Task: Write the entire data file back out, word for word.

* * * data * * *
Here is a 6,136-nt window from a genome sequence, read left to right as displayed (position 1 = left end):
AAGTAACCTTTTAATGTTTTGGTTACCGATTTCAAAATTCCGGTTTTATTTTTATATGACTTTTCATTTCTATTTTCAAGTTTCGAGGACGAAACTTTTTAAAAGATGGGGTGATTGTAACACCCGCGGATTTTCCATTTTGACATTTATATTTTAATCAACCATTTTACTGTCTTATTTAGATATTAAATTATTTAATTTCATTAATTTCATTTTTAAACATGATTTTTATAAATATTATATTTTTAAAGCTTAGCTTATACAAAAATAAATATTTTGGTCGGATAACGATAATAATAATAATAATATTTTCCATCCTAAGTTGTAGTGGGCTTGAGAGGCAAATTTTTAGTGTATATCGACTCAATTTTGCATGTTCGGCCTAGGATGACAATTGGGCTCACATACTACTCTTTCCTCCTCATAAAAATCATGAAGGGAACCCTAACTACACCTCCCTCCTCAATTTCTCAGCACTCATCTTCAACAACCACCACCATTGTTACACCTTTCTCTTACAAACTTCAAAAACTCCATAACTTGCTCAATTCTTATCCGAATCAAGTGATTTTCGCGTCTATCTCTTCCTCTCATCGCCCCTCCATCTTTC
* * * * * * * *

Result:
Here is a 6,136-nt window from a genome sequence, read left to right as displayed (position 1 = left end):
AAGTAACCTTTTAATGTTTTGGTTACCGATTTCAAAATTCCGGTTTTATTTTTATATGACTTTTCATTTCTATTTTCAAGTTTCGAGGACGAAACTTTTTAAAAGATGGGGTGATTGTAACACCCGCGGATTTTCCATTTTGACATTTATATTTTAATCAACCATTTTACTGTCTTATTTAGATATTAAATTATTTAATTTCATTAATTTCATTTTTAAACATGATTTTTATAAATATTATATTTTTAAAGCTTAGCTTATACAAAAATAAATATTTTGGTCGGATAACGATAATAATAATAATAATATTTTCCATCCTAAGTTGTAGTGGGCTTGAGAGGCAAATTTTTAGTGTATATCGACTCAATTTTGCATGTTCGGCCTAGGATGACAATTGGGCTCACATACTACTCTTTCCTCCTCATAAAAATCATGAAGGGAACCCTAACTACACCTCCCTCCTCAATTTCTCAGCACTCATCTTCAACAACCACCACCATTGTTACACCTTTCTCTTACAAACTTCAAAAACTCCATAACTTGCTCAATTCTTATCCGAATCAAGTGATTTTCGCGTCTATCTCTTCCTCTCATCGCCCCTCCATCTTTC